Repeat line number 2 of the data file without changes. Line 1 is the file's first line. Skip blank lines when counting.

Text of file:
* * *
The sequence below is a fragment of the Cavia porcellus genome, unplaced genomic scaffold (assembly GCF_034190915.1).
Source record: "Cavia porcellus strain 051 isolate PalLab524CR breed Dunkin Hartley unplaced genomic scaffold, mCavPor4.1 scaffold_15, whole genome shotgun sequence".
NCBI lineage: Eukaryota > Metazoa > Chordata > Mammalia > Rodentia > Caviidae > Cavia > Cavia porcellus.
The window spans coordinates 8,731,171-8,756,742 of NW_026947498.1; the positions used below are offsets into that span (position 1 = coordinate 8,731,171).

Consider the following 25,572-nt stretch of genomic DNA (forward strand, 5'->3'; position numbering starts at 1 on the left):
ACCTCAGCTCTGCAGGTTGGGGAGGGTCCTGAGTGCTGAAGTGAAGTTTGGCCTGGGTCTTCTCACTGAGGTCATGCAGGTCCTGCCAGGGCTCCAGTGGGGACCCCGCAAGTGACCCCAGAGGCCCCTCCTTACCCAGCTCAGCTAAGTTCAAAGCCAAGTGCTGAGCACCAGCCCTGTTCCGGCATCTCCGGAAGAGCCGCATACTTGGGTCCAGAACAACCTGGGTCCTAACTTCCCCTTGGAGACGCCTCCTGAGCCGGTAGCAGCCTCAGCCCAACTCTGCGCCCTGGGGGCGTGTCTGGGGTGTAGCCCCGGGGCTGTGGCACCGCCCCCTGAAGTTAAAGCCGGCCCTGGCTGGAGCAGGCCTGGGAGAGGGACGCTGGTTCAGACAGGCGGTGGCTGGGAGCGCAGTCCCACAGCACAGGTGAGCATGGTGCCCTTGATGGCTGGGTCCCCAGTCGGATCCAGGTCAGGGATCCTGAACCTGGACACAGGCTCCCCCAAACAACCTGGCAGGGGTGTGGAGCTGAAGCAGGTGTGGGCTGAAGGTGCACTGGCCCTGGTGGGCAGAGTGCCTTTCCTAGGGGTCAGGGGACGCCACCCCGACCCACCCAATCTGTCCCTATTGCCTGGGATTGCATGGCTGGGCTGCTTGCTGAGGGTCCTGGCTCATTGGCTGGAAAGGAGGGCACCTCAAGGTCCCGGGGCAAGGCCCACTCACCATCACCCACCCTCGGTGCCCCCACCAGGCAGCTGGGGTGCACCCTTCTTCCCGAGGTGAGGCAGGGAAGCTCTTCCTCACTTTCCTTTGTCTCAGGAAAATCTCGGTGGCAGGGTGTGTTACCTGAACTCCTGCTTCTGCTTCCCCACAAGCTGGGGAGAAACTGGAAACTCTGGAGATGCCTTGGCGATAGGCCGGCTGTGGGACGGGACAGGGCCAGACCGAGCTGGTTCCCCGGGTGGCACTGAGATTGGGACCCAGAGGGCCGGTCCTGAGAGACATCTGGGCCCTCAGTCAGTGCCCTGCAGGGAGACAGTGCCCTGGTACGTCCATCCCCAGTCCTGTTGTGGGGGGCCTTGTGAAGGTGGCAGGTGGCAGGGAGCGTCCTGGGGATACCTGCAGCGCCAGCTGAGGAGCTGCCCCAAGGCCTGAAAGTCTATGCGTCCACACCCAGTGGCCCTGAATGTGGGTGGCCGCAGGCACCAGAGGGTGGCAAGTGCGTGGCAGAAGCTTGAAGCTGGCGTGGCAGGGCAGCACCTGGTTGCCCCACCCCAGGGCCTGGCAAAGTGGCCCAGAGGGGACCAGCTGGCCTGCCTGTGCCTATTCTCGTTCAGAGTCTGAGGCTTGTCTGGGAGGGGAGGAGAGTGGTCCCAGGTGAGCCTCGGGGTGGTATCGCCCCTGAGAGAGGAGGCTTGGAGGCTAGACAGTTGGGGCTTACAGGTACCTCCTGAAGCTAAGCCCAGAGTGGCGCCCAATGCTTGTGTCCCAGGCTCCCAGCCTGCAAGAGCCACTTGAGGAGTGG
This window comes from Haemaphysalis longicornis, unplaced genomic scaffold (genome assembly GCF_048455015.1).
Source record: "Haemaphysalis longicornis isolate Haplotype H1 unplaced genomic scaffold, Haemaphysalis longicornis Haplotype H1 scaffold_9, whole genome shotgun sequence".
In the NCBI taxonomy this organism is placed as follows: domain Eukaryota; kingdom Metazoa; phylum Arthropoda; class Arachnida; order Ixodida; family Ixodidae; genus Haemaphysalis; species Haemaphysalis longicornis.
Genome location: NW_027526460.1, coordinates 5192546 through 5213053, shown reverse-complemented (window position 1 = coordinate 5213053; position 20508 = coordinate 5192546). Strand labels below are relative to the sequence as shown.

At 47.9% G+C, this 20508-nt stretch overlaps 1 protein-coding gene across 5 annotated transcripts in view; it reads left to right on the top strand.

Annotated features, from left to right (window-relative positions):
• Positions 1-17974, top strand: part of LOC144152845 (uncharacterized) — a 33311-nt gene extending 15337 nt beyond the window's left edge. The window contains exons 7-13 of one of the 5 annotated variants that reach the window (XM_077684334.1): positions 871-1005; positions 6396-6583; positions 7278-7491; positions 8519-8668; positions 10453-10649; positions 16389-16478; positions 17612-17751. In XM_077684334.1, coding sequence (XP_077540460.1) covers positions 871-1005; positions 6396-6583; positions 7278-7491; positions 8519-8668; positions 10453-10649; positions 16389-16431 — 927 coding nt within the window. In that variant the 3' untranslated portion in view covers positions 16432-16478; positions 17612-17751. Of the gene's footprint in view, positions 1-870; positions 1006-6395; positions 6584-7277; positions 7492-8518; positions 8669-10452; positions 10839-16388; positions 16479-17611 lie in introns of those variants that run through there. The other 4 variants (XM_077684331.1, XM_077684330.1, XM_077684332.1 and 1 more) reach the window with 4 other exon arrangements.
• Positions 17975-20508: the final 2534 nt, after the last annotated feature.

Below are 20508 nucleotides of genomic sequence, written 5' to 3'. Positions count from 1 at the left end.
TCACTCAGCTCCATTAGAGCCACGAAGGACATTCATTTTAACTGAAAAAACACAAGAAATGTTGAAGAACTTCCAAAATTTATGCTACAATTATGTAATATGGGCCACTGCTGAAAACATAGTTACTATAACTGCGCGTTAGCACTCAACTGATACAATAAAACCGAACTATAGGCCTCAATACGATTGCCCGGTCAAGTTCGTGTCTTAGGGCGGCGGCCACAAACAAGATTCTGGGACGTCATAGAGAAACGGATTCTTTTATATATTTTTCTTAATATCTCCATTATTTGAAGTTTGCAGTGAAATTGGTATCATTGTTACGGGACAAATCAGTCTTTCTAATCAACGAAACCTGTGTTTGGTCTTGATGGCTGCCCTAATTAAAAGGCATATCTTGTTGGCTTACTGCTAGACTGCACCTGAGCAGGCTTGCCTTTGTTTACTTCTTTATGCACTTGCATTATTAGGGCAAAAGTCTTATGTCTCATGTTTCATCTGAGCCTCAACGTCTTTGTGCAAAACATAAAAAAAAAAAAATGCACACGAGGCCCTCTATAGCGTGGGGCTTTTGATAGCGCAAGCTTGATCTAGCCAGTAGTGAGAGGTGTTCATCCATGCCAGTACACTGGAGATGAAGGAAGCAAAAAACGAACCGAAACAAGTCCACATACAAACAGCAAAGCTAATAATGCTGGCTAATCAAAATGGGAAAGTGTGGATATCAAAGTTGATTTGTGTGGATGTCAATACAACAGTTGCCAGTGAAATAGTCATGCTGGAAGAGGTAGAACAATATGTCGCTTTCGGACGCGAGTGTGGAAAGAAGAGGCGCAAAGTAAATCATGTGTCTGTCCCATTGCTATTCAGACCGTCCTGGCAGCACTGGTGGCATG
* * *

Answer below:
Source record: "Cavia porcellus strain 051 isolate PalLab524CR breed Dunkin Hartley unplaced genomic scaffold, mCavPor4.1 scaffold_15, whole genome shotgun sequence".